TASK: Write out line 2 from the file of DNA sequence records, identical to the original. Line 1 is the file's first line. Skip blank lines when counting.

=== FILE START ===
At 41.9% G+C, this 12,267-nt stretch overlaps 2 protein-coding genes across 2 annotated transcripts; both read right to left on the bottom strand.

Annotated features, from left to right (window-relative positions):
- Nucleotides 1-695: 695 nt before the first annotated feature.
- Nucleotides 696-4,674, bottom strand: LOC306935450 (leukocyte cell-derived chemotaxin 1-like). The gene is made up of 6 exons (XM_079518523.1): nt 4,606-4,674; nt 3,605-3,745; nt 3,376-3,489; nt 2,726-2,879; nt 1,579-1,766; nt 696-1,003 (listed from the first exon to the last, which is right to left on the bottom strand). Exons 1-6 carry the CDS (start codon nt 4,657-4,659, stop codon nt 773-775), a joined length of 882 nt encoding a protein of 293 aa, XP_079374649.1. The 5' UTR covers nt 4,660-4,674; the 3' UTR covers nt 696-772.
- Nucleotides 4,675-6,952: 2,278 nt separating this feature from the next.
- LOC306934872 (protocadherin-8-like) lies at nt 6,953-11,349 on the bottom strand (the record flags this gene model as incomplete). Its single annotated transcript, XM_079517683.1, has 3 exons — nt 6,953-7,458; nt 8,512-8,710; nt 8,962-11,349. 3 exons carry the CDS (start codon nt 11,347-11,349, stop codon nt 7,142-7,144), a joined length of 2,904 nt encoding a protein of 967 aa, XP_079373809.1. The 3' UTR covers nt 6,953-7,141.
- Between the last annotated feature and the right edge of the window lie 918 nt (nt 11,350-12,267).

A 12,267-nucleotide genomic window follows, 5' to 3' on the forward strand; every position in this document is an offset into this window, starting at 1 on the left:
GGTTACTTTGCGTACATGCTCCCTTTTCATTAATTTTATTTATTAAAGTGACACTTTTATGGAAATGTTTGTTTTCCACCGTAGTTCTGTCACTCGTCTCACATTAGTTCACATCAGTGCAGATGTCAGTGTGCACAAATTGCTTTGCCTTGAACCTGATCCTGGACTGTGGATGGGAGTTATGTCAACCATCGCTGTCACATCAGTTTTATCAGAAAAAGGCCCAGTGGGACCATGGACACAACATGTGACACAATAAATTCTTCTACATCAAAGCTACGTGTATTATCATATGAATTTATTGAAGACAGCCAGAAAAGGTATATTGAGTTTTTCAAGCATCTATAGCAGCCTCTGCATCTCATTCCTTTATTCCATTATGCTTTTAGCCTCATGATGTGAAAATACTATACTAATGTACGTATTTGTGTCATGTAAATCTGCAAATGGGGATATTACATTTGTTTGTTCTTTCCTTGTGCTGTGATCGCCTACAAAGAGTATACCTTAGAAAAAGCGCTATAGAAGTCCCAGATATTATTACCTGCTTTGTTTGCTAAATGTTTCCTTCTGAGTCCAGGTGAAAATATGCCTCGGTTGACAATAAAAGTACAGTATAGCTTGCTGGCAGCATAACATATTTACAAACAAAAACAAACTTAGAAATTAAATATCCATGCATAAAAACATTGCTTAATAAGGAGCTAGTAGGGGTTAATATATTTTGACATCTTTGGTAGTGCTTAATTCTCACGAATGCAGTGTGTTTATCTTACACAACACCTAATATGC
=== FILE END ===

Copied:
Annotated features, from left to right (window-relative positions):